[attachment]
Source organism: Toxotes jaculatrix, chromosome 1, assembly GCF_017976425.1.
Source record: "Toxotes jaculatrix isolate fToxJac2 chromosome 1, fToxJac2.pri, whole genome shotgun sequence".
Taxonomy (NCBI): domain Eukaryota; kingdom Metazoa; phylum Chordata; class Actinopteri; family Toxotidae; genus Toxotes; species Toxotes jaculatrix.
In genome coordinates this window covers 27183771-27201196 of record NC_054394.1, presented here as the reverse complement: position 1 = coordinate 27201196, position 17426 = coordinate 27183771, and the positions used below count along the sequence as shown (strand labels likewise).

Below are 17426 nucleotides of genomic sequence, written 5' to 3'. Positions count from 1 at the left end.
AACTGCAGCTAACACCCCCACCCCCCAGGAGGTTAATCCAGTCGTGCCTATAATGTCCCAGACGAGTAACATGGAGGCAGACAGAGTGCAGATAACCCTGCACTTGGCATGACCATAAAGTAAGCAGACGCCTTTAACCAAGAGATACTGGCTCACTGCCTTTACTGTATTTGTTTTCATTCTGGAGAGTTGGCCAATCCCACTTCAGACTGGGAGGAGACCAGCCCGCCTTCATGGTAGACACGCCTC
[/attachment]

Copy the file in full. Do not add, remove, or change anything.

Source organism: Toxotes jaculatrix, chromosome 1, assembly GCF_017976425.1.
Source record: "Toxotes jaculatrix isolate fToxJac2 chromosome 1, fToxJac2.pri, whole genome shotgun sequence".
Taxonomy (NCBI): domain Eukaryota; kingdom Metazoa; phylum Chordata; class Actinopteri; family Toxotidae; genus Toxotes; species Toxotes jaculatrix.
In genome coordinates this window covers 27183771-27201196 of record NC_054394.1, presented here as the reverse complement: position 1 = coordinate 27201196, position 17426 = coordinate 27183771, and the positions used below count along the sequence as shown (strand labels likewise).

Below are 17426 nucleotides of genomic sequence, written 5' to 3'. Positions count from 1 at the left end.
AACTGCAGCTAACACCCCCACCCCCCAGGAGGTTAATCCAGTCGTGCCTATAATGTCCCAGACGAGTAACATGGAGGCAGACAGAGTGCAGATAACCCTGCACTTGGCATGACCATAAAGTAAGCAGACGCCTTTAACCAAGAGATACTGGCTCACTGCCTTTACTGTATTTGTTTTCATTCTGGAGAGTTGGCCAATCCCACTTCAGACTGGGAGGAGACCAGCCCGCCTTCATGGTAGACACGCCTC